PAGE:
We’ve all done it. We ignore that rattling noise coming from the car engine and neglect to book the car in for a service. “It’ll be alright,” we assure ourselves, “it’s only a few thousand more kilometres”.
Then the mechanic hits us with the bad news. A small problem that should have been fixed much earlier has blown up and will cost a small fortune to repair.
Kevin Rudd confronted this nasty reality last week with the revelation that the COAG Reform Council is labouring under a heavy workload with limited and out of date statistics.
The COAG Reform Council – the vehicle charged with implementing Mr Rudd’s ambitious reform agenda in areas like health, Indigenous affairs, housing and disabilities – has blown a gasket and is badly overdue for a service.
But it’s much worse than that. The lack of accurate data in these four areas means that Rudd has asked the Council to do the equivalent of driving across the Nullabor in a clapped-out East-German Trabant, a car that was infamous for its lack of such basic equipment as a fuel gauge.
And just as Trabant customers in the failed state had to wait up to 15 years for their new car to be delivered, voters will probably be waiting just as long for Mr Rudd to achieve any meaningful reforms at this rate.
The recently released performance reports on these vitally important reform areas demonstrate the Rudd Government’s failure in this area, with the performance indicators for the National Disability Agreement relying on Australian Bureau of Statistics figures from as far back as 2003.
Similarly, the National Health Care Agreement Baseline performance report for 2008-09 relies on cancer incidence rates from 2006, while the Labor state governments have been dragging the chain for 18 months for figures on hospital infection rates.
And in Indigenous affairs, Mr Rudd’s promise to halve the gap in infant mortality and employment within a decade means nothing because the government has set no performance targets against which it can measure progress.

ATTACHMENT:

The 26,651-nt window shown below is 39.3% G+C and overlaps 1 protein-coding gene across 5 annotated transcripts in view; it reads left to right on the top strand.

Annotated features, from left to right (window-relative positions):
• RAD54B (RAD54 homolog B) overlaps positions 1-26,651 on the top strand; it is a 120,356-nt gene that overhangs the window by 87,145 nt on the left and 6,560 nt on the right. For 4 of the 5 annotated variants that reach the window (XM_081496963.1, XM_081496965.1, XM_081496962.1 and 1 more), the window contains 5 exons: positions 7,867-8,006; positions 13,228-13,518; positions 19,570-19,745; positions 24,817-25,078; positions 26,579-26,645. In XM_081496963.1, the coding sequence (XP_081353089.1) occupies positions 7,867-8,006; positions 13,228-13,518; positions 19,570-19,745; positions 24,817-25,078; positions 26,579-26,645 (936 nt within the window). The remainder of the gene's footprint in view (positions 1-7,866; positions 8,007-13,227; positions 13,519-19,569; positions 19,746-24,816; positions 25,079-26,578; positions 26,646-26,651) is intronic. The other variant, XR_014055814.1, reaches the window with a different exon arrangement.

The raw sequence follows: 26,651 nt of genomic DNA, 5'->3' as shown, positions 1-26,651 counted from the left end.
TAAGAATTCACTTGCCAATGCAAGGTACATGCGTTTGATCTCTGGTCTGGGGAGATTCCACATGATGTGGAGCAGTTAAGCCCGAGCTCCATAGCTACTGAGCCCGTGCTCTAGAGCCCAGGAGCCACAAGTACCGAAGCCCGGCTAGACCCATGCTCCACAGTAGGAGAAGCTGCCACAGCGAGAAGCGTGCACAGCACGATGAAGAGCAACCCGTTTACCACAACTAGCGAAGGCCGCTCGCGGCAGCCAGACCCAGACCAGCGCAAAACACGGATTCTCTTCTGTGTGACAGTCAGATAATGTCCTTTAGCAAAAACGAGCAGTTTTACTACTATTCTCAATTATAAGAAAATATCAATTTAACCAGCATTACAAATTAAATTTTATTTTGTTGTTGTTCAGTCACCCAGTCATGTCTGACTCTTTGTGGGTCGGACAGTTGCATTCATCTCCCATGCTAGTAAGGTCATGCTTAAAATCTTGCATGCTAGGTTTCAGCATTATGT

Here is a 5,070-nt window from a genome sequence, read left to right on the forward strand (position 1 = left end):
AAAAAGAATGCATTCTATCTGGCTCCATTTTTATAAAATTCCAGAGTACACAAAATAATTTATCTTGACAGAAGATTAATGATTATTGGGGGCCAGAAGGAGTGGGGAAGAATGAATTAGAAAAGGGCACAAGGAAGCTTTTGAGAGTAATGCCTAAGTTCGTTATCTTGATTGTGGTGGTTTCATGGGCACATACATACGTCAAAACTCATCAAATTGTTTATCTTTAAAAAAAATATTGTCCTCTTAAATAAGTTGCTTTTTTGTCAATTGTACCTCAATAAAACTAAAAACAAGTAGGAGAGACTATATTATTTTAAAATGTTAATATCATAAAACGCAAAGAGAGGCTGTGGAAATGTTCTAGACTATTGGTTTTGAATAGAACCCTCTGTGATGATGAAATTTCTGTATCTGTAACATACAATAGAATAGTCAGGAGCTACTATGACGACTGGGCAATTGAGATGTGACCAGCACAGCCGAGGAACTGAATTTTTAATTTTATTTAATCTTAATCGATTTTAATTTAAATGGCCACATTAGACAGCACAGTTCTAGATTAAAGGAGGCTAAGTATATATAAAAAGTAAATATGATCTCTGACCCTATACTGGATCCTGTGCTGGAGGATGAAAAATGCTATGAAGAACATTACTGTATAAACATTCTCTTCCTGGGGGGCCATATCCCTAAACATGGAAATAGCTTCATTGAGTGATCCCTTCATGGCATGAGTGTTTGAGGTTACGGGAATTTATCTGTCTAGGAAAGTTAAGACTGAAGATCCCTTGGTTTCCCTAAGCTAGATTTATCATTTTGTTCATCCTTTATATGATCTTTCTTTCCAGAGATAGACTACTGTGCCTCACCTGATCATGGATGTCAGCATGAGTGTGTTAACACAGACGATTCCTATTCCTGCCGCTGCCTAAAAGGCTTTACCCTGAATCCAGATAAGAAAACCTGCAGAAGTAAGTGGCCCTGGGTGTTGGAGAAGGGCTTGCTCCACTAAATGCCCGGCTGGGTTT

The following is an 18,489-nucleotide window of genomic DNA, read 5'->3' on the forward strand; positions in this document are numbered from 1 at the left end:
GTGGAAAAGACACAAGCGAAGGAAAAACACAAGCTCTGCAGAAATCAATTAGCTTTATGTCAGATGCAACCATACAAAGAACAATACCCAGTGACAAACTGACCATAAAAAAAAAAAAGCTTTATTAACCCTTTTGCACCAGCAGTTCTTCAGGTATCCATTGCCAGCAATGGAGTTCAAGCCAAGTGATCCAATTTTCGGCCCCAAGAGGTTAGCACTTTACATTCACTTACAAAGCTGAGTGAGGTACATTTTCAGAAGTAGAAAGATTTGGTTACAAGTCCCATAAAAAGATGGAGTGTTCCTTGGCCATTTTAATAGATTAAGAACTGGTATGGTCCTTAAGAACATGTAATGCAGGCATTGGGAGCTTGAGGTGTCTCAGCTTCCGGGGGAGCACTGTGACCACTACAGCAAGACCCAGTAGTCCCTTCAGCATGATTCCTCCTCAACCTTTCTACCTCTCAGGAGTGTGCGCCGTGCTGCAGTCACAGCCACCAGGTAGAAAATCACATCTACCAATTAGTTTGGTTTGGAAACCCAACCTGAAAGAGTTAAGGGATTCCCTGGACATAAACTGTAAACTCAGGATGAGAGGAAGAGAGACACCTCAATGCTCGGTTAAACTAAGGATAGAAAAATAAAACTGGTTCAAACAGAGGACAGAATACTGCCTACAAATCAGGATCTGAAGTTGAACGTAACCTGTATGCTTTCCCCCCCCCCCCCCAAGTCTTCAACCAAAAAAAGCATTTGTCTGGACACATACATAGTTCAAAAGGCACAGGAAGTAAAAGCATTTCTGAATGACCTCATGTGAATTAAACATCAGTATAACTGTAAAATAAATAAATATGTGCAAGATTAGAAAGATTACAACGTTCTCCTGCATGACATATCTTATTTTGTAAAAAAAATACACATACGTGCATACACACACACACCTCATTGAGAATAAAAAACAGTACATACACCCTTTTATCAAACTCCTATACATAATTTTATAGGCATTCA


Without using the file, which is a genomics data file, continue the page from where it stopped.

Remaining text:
This is reminiscent of the Seamless National Economy Report from March this year where ‘milestones to develop milestones’ in transport policy and road reform had not been met.
It is now clear to see why Mr Rudd failed to keep his promise of taking over our health and hospital system from the states by June 2009 if they didn’t lift their game – he was too powerless to compel his state Labor mates to cough up the necessary statistics so he had no idea how bad the situation actually was.
As a result, the COAG Reform Council has had to put the dipstick in the tank to check how much fuel is left, just as long-suffering Trabant drivers did.
He was finally able to cobble together a clunky arrangement on health funding, but only after throwing billions of dollars at the states to entice them to sign up.
Mr Rudd promised a new era of co-operative federalism but all we have received so far are photo opportunities and ‘in-principle’ agreements with the State Labor premiers with little or no detail on how the reforms will actually be achieved.
For a self-confessed policy wonk and stat-man who is fond of corporate clichés like ‘road maps’ and ‘rubber hitting the road’, his principle reform vehicle could certainly do with an oil change and a set of new tyres.
Mr Rudd’s COAG reform Trabant certainly makes the Leyland P76 look like a Rolls Royce by comparison.